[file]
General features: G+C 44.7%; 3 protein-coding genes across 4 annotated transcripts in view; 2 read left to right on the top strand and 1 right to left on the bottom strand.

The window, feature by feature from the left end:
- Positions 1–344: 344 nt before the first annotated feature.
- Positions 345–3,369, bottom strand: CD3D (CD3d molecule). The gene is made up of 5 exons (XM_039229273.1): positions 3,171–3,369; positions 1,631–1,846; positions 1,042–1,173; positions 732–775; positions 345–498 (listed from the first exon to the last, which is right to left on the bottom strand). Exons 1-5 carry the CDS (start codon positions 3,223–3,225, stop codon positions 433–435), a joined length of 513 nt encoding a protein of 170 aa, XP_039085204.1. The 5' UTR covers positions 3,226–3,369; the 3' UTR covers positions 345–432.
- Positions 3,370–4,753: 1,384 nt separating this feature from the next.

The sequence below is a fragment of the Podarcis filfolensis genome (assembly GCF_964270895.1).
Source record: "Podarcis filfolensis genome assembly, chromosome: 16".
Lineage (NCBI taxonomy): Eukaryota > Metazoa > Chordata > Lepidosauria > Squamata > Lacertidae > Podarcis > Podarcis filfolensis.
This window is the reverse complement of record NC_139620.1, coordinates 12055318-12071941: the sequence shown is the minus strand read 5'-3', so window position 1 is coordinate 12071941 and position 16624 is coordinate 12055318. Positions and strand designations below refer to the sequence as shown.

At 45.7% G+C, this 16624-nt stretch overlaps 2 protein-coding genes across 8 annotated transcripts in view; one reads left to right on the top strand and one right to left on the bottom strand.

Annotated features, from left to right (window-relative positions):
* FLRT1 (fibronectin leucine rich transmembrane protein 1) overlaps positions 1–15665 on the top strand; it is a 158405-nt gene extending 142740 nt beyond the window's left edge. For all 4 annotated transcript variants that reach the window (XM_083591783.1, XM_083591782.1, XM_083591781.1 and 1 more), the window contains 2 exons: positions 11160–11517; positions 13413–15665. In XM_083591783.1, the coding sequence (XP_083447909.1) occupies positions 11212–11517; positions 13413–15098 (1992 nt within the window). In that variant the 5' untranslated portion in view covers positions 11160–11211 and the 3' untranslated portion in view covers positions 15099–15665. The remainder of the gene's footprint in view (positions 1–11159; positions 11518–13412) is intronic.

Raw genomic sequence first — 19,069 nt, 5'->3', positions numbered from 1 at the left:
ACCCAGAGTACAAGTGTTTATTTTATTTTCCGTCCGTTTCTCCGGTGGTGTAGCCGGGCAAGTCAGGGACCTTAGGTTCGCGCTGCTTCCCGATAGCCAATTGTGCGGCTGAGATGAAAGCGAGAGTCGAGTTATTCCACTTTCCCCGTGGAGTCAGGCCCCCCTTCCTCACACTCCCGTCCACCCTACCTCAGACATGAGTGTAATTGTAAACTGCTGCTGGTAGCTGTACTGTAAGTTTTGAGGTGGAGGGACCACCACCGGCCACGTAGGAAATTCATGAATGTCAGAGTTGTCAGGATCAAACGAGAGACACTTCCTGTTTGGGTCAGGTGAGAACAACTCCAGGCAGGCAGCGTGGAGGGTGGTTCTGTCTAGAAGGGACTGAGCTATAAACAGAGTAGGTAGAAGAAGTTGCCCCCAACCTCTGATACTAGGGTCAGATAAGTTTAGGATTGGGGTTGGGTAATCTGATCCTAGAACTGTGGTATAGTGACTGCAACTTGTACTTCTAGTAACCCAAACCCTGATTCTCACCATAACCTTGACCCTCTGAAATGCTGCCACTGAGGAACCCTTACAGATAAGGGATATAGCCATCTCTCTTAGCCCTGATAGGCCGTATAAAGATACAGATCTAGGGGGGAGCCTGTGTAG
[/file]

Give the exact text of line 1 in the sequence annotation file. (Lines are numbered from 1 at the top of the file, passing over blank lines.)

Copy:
General features: G+C 44.7%; 3 protein-coding genes across 4 annotated transcripts in view; 2 read left to right on the top strand and 1 right to left on the bottom strand.